Duke Energy Corp. has agreed to cap the cost of its troubled coal-gasification plant in southwestern Indiana at $2.6 billion, or about $700 million less than the expected cost of construction, as part of a proposed settlement announced Monday.
Duke Energy and the Indiana agency representing utility ratepayers, the Office of Utility Consumer Counselor, announced they had reached an agreement with the Duke Energy Industrial Group, which consists of six of the utility's large industrial customers, and Nucor Steel. The agreement still must be approved by the Indiana Utility Regulatory Commission.
Under the plan, customers' rates will increase by 14.5 percent, Duke Energy said. Without the deal, rates would have increased by 22 percent.
Kerwin Olson, executive director of the Citizen Action Coalition, said the settlement came as a shock to him. He said the power plant should never have been approved.
"The settlement on the surface appears to give Duke Energy far too much. The terms appear to be completely unacceptable to CAC," he said.
The Office of Utility Consumer Counselor had previously criticized Duke, saying it had concealed vital information from regulators about the plant, which has been beset by nearly $1 billion in cost overruns the company has sought to pass along to its customers. Duke has argued that it has managed the project prudently and should be allowed to pass on the cost overruns.
Critics have said emails obtained by The Indianapolis Star in August show an inappropriately close relationship between Indiana regulators and Duke Energy. The emails showed the Indiana Utility Regulatory Commission chairman recommended that Duke Energy hire his personal choice to lead its operations in the state.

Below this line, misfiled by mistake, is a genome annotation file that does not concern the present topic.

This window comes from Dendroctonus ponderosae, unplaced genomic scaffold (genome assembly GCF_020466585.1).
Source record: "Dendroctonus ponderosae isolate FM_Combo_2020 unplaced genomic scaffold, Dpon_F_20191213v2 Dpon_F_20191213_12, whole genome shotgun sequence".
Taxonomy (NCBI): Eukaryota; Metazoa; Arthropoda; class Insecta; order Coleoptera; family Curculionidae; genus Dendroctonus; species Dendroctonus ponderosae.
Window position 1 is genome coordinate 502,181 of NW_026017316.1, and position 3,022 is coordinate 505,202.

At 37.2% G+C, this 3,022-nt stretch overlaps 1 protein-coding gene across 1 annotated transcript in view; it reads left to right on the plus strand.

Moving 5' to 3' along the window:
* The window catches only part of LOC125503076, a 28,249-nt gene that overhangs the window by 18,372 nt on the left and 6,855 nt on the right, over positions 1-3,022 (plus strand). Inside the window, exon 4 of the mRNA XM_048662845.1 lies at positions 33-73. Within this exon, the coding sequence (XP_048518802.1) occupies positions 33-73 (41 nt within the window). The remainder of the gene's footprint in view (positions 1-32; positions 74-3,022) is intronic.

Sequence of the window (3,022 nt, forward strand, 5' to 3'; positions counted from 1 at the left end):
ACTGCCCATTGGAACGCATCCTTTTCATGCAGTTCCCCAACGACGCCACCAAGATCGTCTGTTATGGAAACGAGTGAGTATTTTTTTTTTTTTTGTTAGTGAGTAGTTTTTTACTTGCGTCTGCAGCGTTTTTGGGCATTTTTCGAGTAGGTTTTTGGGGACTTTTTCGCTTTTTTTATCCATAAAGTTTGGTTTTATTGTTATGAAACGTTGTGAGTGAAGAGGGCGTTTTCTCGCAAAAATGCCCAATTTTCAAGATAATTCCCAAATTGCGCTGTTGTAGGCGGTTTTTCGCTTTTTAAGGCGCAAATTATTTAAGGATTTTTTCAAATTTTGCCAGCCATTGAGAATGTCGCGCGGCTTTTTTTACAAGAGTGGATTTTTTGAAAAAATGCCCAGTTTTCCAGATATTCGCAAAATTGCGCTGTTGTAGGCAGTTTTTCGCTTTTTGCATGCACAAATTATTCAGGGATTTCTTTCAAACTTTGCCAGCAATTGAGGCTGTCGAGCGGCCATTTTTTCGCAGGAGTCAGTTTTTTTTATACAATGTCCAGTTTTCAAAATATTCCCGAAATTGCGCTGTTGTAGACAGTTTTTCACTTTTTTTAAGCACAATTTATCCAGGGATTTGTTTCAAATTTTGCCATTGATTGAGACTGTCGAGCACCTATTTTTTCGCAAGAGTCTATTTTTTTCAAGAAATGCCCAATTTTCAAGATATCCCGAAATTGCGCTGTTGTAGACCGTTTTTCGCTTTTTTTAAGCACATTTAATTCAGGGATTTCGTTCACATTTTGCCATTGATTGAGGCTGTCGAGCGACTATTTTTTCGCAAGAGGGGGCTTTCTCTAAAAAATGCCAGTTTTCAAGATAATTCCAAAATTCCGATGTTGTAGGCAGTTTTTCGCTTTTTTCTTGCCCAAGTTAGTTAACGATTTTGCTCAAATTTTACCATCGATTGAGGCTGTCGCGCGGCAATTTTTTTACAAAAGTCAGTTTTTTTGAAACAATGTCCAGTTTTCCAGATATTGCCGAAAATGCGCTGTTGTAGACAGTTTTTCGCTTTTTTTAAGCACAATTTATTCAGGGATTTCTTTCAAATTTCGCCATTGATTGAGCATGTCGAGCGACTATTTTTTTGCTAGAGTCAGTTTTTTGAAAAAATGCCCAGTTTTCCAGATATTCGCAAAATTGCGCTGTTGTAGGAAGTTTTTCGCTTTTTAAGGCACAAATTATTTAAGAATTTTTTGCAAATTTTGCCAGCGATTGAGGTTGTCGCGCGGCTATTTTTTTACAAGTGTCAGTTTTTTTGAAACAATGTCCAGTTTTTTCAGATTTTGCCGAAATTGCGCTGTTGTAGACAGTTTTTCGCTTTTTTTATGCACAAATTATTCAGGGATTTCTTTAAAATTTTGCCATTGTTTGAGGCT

The relationship spurred a criminal investigation. Former regulatory commission chairman David Lott Hardy was indicted in December on charges he allowed the panel's top lawyer to keep overseeing cases involving Duke Energy even though he knew the attorney was trying to land a job at Duke.
Hardy has filed a motion in Marion Superior Court to dismiss an amended indictment against him, claiming he did nothing criminal.
Duke Energy Indiana President Doug Esamann says the agreement meets two objectives, reducing what Indiana customers will pay in rates and resolving uncertainty for Duke Energy shareholders.
"We're now in the home stretch of completing a facility that will modernize our electric system and provide Indiana with cleaner power to meet increasingly strict federal environmental regulations," he said.
The massive coal-gasification plant near the southwestern Indiana town of Edwardsport will convert coal into a synthetic gas processed to remove pollutants such as mercury and sulfur. The gas is then burned in a traditional turbine power plant to produce electricity.